For players who want the versatility of great digital modeling but the simplicity of a more traditional amp design, the Line 6 Catalyst series has been a revelation. With a half-dozen musically resonant, original amp designs that touch on every style and a great assortment of delays, reverbs and other select effects, along with some of the usual Line 6 special sauce, we’ve found the Catalyst to hit that sweet spot for pickers who glide from stage to studio on a regular basis. Line 6 Senior Product Manager Rick Gagliano, who has spent time at Guild/Córdoba, Hohner and other industry heavyweights, as well as on stage playing serious shred, took some time to sit down and chat with us about how and why the Catalyst was developed, and why it may well be an amp you need in your arsenal.
The HUB: Would you take us back to your earliest planning meetings about Catalyst—who was the player you envisioned plugging in?
Rick Gagliano: When we first kind of started to spitball the idea that eventually blossomed into Catalyst, we talked about creating an amp for someone who was looking for inspiring tones that were quick to dial in, with enough effects to make the playing experience thoroughly enjoyable. But we also wanted to make sure there wasn’t so much additional ability on the amp that they would get paralyzed from the options. "Is this too much? Is it not enough?"—make sure it’s just right, so that people plug in, play and enjoy it, without having to think about it too much. Of course, we also wanted to make sure we provided the options that modern players are going to be expecting.
The HUB: As you’re thinking about that, how did you settle on features—"must-haves," "nice-to-have," and such?
RG: As I said, the ethos was, "It’s got to be easy. It’s got to be simple." The next layer was, "What are the most useful types of guitar amp tones?" Pulling from the sound design team’s experience, we had to figure out how many sounds would be needed to cover the widest range of possibilities, both from a genre perspective and a sonic perspective.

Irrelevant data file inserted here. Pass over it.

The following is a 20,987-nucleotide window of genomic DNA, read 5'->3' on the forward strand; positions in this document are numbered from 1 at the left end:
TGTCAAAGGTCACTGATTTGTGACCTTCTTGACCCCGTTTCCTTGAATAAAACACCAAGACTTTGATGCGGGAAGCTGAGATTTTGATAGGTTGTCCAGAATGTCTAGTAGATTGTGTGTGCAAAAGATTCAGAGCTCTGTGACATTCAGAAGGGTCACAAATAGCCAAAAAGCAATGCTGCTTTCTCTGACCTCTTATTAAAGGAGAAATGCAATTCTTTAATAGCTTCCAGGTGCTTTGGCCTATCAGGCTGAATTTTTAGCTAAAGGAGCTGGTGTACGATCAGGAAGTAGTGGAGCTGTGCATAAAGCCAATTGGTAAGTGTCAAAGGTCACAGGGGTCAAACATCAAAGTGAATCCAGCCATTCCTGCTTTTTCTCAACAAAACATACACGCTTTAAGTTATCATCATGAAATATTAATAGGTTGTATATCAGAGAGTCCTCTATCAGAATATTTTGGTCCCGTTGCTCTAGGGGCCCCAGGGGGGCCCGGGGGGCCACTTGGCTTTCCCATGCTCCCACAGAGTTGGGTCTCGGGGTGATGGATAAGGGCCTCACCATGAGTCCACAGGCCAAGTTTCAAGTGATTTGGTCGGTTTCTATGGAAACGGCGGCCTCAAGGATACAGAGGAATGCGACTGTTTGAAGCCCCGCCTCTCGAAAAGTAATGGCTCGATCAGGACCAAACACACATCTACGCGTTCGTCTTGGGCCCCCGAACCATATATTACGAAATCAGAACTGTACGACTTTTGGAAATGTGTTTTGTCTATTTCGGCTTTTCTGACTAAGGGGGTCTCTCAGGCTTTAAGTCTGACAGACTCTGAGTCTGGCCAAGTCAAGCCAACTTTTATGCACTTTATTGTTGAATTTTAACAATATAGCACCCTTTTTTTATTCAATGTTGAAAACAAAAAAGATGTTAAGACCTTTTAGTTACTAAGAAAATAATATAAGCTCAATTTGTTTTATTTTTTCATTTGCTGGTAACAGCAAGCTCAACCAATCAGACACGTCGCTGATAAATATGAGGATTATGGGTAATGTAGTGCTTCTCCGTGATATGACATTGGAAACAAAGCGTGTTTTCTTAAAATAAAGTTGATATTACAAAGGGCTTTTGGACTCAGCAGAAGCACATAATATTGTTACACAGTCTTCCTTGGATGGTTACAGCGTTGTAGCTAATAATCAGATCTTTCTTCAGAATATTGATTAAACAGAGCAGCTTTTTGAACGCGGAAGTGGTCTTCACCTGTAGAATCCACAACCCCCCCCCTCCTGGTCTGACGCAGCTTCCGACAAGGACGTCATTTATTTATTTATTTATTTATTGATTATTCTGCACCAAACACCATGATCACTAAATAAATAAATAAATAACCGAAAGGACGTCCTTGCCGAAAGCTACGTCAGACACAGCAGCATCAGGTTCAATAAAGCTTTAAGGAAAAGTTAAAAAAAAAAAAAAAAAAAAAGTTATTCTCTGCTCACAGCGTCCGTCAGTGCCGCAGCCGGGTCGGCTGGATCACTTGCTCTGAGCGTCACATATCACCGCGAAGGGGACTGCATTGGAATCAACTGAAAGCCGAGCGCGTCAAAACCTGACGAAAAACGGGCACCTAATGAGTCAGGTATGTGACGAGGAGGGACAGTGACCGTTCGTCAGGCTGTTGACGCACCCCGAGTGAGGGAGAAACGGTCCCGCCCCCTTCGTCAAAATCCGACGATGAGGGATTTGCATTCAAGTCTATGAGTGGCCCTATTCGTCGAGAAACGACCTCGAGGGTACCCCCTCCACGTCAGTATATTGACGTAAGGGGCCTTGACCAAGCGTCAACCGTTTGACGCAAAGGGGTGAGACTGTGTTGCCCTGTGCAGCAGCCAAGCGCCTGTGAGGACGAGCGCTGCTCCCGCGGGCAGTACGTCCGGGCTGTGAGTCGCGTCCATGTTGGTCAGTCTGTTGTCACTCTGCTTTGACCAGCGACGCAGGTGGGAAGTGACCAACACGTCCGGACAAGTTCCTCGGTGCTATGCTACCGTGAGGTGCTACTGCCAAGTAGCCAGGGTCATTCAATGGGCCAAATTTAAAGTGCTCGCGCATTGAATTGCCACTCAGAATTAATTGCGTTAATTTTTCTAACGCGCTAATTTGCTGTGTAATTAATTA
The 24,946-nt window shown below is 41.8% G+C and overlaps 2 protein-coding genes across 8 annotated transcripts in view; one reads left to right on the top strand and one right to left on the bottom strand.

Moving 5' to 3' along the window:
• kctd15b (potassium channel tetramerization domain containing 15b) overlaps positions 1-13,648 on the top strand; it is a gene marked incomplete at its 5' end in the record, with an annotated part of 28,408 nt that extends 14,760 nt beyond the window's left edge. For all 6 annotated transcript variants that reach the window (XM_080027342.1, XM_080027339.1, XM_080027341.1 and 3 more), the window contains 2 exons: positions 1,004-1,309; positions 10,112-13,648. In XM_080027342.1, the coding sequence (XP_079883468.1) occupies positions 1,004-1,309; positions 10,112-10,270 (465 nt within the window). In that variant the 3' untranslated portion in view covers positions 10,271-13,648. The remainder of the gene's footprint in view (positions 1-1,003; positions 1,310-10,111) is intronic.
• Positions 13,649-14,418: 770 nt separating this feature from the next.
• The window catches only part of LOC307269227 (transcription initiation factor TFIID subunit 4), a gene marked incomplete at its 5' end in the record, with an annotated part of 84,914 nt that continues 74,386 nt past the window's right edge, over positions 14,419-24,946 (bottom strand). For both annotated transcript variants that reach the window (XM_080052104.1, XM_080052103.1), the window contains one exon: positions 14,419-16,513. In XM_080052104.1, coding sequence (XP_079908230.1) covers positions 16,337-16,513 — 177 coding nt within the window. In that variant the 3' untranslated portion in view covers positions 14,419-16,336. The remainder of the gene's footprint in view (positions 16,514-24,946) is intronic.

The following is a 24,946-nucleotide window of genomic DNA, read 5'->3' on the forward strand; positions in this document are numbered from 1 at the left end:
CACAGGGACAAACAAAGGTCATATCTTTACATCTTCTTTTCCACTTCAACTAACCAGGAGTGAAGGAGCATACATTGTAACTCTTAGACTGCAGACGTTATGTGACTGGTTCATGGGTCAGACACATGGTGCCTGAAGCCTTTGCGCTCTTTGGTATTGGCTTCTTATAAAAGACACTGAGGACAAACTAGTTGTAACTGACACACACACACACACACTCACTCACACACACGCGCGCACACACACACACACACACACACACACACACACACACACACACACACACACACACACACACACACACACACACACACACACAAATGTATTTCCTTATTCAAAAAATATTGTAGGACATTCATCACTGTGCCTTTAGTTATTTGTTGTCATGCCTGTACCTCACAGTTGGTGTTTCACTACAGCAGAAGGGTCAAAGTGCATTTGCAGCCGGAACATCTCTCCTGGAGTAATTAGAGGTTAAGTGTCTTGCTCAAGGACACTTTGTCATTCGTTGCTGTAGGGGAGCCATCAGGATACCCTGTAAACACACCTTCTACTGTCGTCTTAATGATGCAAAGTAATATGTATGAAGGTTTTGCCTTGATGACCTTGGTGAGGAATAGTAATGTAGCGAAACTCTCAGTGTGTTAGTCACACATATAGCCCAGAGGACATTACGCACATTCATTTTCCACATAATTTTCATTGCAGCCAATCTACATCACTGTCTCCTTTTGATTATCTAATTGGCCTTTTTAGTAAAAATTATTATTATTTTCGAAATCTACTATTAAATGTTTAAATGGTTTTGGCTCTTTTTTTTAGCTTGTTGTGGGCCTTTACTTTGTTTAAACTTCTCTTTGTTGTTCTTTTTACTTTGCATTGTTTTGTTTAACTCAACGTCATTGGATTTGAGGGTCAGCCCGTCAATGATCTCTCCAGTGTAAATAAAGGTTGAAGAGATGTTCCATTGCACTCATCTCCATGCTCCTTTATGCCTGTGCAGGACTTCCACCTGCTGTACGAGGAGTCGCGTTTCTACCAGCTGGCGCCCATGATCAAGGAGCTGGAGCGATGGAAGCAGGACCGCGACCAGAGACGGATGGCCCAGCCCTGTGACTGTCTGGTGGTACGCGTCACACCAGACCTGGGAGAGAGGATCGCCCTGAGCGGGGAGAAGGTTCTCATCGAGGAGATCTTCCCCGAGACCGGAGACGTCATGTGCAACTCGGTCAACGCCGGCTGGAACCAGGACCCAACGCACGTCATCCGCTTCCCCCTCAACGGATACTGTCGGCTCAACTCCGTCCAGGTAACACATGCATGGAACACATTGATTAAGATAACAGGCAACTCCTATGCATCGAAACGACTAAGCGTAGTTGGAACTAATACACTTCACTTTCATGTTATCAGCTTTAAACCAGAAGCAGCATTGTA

From there, we started to think about the most likely scenarios for which the amps would be used. So, we talked about stage use, and how you’d need to be louder than the drummer. There’s also a likelihood that this player, especially considering the challenges of the past couple of years, may not be on stage. They may be sitting in their bedroom, either practicing or recording on a computer—something like that. We said if that’s the environment these players are in, what are the things that are going to matter to them? That thought led to the inclusion of the output power selector on the back. It also led to having a USB audio interface built in, and the direct output, which was originally geared for live performance, that could be used for recording, as well.
At each level of possible use cases, we would say, "Okay, if we use it this way what are the things we need to have? What are the baseline expectations, and are there any additional features that would be beneficial?" That’s how the editor app came up, which gives that great balance of deep control if a player wants that, while maintaining straightforward operation of the amp itself.